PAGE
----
This New Novel Finally Offers Female Erotica for the Female Gaze
Jaswal, in her novel, accords the women with the agency in moulding their own stories.
Parents and grandparents don’t entertain desires of the ‘carnal’ kind... or so we’d like to imagine. Perhaps we could warm up to grandfathers telling mischievous tales of debauchery in their youth (because boys will be boys), but sweet, coy dadijis? Not so much.
Cut to a room full of widows, proclaiming their most intimate fantasies, narrating tales of their wedding night or simply telling sensual stories they’ve fashioned from their imagination. This is the premise of Balli Kaur Jaswal’s novel Erotic Stories for Punjabi Widows.
Nikki, a 20-something Punjabi girl brought up in England, is caught in a tussle between her “traditional” family and her own “modern” outlook. But when she begins teaching an English class at the local gurudwara in London’s Southall, the seemingly “traditional” women she meets take her by surprise.
They hijack the class to tell erotic stories and the tales they narrate could plunge the men in their community into cardiac arrest. These tales might even put the women in danger if the ‘Brothers’ – the local moral police – caught whiff of what was going on.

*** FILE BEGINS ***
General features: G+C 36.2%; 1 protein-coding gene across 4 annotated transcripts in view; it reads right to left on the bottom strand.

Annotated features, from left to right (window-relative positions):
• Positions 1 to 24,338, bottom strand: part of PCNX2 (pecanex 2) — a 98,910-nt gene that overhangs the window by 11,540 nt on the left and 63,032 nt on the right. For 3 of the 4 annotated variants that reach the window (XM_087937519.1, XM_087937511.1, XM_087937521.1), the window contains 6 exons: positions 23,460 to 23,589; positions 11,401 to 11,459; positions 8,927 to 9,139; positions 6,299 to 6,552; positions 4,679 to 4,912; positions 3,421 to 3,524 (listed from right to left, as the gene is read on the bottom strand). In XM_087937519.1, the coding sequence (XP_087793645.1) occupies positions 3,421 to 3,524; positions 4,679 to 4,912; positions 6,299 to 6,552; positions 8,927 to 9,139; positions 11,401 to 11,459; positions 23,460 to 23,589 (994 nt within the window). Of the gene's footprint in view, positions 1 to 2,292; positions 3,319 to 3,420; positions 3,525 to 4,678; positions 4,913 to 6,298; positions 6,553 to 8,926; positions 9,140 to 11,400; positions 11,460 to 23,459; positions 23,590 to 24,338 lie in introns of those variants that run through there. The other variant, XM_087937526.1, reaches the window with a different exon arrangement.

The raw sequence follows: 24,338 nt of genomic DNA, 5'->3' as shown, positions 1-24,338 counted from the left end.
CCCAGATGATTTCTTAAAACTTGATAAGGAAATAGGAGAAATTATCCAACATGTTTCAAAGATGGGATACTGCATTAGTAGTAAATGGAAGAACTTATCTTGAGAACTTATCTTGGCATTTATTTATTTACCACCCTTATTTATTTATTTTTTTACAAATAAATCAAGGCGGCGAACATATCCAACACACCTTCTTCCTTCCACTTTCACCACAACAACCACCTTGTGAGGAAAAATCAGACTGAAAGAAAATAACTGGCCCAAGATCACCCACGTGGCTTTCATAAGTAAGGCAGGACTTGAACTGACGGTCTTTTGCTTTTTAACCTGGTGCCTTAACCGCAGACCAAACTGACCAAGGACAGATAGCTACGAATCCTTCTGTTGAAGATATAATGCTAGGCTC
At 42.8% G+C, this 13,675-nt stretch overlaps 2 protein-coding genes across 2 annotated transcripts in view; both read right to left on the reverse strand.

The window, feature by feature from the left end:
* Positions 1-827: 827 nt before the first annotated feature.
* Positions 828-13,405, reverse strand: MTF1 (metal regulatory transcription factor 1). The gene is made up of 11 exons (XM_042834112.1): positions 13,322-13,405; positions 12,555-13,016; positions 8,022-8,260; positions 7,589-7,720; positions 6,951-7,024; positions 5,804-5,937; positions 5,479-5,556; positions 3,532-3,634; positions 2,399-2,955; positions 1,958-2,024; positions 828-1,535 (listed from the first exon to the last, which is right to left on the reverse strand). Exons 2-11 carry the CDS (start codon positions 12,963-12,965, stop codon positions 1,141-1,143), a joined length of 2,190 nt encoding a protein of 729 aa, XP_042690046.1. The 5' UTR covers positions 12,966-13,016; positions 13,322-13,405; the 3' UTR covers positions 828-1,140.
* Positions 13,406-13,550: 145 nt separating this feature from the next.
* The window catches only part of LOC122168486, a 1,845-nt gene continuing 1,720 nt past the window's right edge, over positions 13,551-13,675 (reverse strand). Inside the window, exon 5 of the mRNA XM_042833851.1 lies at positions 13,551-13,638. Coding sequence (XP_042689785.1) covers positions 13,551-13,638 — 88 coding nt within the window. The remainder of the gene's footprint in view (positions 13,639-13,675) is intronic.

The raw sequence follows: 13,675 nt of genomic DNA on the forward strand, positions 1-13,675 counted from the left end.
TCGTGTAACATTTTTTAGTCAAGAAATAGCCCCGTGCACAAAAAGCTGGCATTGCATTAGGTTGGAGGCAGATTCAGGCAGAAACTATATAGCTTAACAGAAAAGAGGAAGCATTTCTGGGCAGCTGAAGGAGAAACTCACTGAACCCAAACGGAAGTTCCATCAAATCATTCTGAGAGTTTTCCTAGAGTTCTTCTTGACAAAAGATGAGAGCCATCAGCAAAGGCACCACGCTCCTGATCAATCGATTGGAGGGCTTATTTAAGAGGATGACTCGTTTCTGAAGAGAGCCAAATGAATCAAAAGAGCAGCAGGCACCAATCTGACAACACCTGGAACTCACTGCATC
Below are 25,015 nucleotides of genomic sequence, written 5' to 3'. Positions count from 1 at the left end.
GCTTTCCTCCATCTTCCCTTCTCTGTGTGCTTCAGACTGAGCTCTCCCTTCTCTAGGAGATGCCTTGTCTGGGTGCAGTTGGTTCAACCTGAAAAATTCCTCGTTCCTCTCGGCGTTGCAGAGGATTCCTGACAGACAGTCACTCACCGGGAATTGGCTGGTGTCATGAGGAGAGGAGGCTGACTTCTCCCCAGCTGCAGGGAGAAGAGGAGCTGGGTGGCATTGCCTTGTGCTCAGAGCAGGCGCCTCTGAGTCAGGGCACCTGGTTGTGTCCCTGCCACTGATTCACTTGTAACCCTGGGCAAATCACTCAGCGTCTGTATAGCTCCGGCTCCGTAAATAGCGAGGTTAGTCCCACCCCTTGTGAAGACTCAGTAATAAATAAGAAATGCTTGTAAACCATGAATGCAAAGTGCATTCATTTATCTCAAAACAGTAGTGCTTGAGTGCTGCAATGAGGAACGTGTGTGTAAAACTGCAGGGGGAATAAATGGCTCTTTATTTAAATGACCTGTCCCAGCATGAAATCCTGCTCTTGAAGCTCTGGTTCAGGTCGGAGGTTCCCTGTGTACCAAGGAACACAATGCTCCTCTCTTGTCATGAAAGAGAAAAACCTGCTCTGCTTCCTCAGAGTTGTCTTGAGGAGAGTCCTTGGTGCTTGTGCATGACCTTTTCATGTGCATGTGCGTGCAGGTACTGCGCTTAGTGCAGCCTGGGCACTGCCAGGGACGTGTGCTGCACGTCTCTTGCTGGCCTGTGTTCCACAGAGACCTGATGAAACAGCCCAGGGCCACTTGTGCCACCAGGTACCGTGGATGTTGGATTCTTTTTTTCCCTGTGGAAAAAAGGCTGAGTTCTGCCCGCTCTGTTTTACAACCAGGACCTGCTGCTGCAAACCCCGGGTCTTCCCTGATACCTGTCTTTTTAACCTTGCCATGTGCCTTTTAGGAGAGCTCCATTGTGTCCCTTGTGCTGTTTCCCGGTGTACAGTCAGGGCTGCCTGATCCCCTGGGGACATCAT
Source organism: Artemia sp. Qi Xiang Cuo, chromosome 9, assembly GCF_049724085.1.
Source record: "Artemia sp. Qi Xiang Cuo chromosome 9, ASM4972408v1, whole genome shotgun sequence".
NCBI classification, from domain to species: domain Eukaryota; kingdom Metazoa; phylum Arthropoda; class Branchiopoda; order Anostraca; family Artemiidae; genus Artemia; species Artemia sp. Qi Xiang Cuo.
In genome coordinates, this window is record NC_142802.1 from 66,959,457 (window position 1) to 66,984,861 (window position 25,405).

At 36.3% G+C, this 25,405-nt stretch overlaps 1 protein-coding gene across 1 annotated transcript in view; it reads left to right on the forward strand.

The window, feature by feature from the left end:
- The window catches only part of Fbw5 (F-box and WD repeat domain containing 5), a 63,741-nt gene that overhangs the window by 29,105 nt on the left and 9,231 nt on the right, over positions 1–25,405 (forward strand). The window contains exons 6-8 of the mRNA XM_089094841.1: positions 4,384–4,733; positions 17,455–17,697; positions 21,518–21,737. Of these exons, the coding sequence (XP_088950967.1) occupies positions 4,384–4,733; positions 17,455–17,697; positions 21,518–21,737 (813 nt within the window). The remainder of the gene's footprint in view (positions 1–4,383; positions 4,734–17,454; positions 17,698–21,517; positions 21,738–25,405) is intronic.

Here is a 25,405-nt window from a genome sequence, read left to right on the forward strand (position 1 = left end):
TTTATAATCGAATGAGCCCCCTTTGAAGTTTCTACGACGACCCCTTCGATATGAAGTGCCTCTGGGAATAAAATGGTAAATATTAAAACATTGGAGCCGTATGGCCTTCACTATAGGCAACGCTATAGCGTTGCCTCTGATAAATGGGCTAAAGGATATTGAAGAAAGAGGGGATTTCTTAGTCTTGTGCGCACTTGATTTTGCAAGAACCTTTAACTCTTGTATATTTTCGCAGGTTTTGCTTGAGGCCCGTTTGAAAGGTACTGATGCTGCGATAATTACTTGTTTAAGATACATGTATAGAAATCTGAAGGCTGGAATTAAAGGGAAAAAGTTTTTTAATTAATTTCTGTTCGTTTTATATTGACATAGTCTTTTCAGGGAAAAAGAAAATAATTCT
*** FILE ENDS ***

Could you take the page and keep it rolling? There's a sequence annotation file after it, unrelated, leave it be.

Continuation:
Jaswal accords the women in her book with agency to mould their own stories – a departure from the rest in the larger genre of erotica, where even female desire is fetishised for the pleasure of the male gaze.
Sunny Leone's Tryst With Literary Porn
Breaking news! Women enjoy sex as much as men (though patriarchy has convinced us otherwise for centuries). But when women wish to consume pornography or erotica, they often return disheartened. It’s almost as if sex itself was made by men and only for men.
Bollywood actress and former porn-star Sunny Leone’s tryst with literary porn Sweet Dreams, for instance, did precious little to relate to a female audience.
Lines in one of her short stories, Seat 7E, suggested that the female protagonist wanted to be ‘used animalistically’ and to be the man’s ‘prey’. In yet another story, New Year’s Eve, a ‘dumpy’ and ‘overweight’ woman vengefully loses weight after a man she considers attractive calls her ‘fat’.